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How to Make a Fire Escape Plan for Your House

If you woke up in the middle of the night and smelled smoke from a fire, would you know what to do? Planning for disasters is never pleasant, but it’s important to know how to make a fire escape plan for your house to ensure your family’s safety. Even if you have smoke alarms and escape ladders, you still need to have a sound strategy for getting all of your family members out safely. It won’t take long to do, and the payoff will go a long way toward keeping your whole family safe. Once you determine your safety plan, you will sleep more soundly at night, knowing you’re ready for any disaster that comes your way.

 

Check your smoke alarms

Step 1: Check your smoke alarms

The most important thing is to first establish that your current fire safety protocols are working properly, and if not, to get them up to speed. Working smoke alarms cut the risk of death from home fire in half. Check and/or replace the batteries on your smoke detectors. If you’re not sure about how reliable your smoke detector is, check out Mesa Alarm’s extensive selection of fire safety items, including smoke detectors, heat detectors, and fire alarm control panels. Knowing you have equipment that you can trust goes a long way in giving you peace of mind. Also, make sure that each area of your home is sufficiently covered for smoke detection. Check your model to learn your smoke detector’s range, and then space them accordingly so your home doesn’t have any blind spots without coverage.

 

Map out your surroundings

Step 2: Map out your surroundings

Once you know that your home is equipped to warn you of impending fire danger, it’s time to put a plan in place in case of emergency. This begins with understanding the layout of your home and where each family member will be located. The American Red Cross offers a useful home fire escape plan printable to use for your own planning. Diagram it out and draw arrows so the routes are clear for everyone.

 

Once you have the layout established, you can start on the finer details of your evacuation plan. Identify the escape routes for all areas of the home. Ideally, every room or area should have at least two ways to escape so that everyone has an alternative should one area be inaccessible.

 

All upstairs areas will need escape ladders to be stored in an easily accessible place. This is important when considering children—make sure you store ladders in an area kids can reach in case you can’t get to the room to help them. Teach children the importance of getting out of the home safely—getting belongings isn’t what matters. Ideally, the first escape route won’t involve climbing out the window, but it’s important to be prepared regardless.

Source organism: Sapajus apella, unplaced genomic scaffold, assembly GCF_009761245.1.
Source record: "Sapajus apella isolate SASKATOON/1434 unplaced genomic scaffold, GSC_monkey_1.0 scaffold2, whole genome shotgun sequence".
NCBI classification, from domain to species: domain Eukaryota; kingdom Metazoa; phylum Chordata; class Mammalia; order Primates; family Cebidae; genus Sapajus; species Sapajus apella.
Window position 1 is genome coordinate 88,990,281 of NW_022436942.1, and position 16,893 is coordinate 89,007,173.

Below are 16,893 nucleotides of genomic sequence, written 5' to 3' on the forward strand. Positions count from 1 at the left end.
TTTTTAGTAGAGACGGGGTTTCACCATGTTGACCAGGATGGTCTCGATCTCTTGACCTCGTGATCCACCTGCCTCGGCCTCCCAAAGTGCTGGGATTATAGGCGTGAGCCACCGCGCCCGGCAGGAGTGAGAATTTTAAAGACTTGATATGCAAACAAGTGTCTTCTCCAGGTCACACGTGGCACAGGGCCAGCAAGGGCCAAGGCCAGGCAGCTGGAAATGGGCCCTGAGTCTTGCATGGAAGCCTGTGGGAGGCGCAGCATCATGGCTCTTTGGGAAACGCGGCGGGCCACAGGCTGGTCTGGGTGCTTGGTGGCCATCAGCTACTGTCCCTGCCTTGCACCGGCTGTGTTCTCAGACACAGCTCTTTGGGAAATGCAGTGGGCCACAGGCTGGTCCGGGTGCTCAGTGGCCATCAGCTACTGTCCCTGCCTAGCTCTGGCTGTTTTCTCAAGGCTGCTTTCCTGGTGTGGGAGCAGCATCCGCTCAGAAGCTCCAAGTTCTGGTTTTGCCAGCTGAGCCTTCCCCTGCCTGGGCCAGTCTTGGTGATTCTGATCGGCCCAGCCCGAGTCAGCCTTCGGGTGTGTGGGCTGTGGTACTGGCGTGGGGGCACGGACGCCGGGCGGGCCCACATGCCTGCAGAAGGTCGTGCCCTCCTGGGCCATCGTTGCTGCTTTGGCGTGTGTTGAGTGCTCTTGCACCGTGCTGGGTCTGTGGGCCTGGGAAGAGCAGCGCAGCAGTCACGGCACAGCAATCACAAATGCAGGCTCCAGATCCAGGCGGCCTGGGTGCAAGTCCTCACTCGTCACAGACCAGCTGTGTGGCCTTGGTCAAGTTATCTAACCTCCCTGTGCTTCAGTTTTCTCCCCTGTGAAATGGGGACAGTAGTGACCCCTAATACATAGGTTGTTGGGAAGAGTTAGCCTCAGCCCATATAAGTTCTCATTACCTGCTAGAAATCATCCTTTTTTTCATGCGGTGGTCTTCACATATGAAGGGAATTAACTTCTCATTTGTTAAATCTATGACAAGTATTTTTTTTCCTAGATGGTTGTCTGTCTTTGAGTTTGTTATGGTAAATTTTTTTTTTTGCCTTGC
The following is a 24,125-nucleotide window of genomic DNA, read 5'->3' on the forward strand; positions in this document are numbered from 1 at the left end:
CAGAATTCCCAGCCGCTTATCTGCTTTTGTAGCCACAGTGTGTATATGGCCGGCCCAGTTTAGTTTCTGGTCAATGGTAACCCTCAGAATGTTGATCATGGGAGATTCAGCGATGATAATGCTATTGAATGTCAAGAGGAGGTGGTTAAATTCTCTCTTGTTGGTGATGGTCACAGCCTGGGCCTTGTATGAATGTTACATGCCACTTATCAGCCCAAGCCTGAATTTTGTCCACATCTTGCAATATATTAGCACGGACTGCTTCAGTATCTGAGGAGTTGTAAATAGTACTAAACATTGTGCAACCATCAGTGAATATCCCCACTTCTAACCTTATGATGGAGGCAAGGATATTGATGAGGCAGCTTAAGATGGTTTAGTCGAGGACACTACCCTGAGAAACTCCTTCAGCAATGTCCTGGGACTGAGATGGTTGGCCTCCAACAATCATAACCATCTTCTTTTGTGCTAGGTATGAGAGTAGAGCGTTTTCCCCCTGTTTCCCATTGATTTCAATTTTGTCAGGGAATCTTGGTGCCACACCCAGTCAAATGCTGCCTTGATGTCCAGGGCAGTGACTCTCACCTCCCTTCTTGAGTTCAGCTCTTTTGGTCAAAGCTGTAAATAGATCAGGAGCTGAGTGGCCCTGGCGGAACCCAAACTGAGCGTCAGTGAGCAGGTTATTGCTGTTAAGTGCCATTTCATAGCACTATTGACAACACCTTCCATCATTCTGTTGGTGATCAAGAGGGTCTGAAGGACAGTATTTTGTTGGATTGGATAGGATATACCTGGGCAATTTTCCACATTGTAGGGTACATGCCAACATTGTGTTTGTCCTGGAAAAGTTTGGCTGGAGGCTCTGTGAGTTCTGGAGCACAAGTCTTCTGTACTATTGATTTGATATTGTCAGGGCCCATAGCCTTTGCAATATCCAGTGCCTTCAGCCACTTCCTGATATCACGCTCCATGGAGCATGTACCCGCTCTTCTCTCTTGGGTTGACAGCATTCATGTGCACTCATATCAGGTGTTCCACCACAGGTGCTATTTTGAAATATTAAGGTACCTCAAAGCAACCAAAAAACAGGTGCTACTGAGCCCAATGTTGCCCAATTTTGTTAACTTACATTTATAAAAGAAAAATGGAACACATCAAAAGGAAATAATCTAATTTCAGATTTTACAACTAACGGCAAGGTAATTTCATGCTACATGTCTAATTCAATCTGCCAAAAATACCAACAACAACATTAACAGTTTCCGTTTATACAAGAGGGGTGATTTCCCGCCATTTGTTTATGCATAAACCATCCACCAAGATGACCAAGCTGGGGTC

Once everyone knows how they will escape each room, decide on a meeting place outside. Pick a spot that is a safe distance away from the house, but not so far away to make it difficult to account for everyone quickly. From this spot, you can call the fire department once everyone is safely outside.

 

Fire Escape practice makes perfect

Step 3: Practice makes perfect

Your fire escape plan doesn’t end with just making it. You must put it into practice and do fire drills until everyone in the home can get out in less than two minutes. This is a crucial step; make sure you use a timer to check. Many believe that you have as many as five to ten minutes to get out of a burning home, but this is simply not the case. Practice your escape plan every six months to ensure no one forgets or to make adjustments if circumstances in your home change.

 

Test out windows to make sure everyone can open them if they need to. Designate adults or older children to help younger children, the elderly, and those with mobility limitations. Make sure that everyone knows what their role will be, should a fire break out.

 

It’s important to make your practice as realistic as possible, so try waking up to smoke alarms to train your brain that the noise means to get up and get out. Practice low crawling to avoid smoke in the event of an actual fire; don’t just talk about how you will do that if it happens. Do “stop, drop, and roll” drills to be used in case of clothing catching on fire.

 

Why planning is so important

The National Fire Protection Association reports that half of home fire deaths occur when the fire is between 11pm and 7am. This is why it is vitally important to plan in advance, as you won’t have time to think about it in the middle of the night. On average, seven people in the U.S. die from home fires every day. Fire can happen to anyone, anytime.

 
The American Red Cross developed a Home Fire Campaign after conducting research and realizing that less than 1 in 5 families with children have practiced fire drills, and less than half of families have talked to their children about fire safety. Awareness is key—consider printing this free escape planning tips sheet for everyone in your family so they will never forget what to do in an emergency. Remember to keep calm if an emergency should arise and follow the plan you have established for the best chance of success.

 

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